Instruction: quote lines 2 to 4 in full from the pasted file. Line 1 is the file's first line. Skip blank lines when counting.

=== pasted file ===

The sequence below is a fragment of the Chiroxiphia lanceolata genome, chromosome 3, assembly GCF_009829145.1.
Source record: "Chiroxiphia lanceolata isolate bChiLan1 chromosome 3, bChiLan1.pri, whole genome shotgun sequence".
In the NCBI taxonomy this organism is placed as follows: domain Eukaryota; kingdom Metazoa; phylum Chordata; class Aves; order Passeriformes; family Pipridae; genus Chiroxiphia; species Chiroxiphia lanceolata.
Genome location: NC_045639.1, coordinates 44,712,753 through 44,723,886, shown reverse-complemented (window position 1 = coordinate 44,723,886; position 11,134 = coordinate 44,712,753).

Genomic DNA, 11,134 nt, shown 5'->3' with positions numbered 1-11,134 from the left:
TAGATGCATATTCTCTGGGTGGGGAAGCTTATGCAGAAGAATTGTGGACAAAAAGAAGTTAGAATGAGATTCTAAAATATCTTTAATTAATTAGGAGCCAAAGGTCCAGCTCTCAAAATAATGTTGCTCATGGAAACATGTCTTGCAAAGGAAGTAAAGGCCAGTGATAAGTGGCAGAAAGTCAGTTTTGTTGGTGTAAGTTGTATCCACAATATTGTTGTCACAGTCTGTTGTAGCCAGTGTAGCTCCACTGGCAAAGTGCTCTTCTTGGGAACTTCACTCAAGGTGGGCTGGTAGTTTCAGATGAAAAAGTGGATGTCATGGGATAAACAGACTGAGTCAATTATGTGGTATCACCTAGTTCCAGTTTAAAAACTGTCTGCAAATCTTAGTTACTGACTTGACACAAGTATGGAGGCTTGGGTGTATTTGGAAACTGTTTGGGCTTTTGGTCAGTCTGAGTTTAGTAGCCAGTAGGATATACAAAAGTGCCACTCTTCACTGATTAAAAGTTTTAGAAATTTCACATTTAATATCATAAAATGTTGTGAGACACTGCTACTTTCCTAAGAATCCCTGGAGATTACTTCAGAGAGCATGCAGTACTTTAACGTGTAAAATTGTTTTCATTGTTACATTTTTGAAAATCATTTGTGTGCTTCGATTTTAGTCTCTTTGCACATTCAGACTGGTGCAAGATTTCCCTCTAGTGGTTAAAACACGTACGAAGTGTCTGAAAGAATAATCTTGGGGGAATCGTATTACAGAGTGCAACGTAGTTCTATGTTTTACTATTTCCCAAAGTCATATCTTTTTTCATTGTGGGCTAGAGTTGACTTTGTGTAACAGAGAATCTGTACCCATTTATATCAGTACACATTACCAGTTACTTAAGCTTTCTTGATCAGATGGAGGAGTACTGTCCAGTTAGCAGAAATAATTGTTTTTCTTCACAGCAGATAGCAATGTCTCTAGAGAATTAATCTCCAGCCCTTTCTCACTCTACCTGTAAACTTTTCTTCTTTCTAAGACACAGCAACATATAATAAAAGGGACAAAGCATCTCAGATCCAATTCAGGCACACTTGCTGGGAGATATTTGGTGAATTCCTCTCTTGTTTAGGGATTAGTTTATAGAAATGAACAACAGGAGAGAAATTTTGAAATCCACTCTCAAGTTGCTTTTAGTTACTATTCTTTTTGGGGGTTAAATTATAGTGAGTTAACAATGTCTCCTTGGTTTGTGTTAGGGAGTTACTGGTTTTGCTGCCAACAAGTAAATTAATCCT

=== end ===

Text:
Source record: "Chiroxiphia lanceolata isolate bChiLan1 chromosome 3, bChiLan1.pri, whole genome shotgun sequence".
In the NCBI taxonomy this organism is placed as follows: domain Eukaryota; kingdom Metazoa; phylum Chordata; class Aves; order Passeriformes; family Pipridae; genus Chiroxiphia; species Chiroxiphia lanceolata.
Genome location: NC_045639.1, coordinates 44,712,753 through 44,723,886, shown reverse-complemented (window position 1 = coordinate 44,723,886; position 11,134 = coordinate 44,712,753).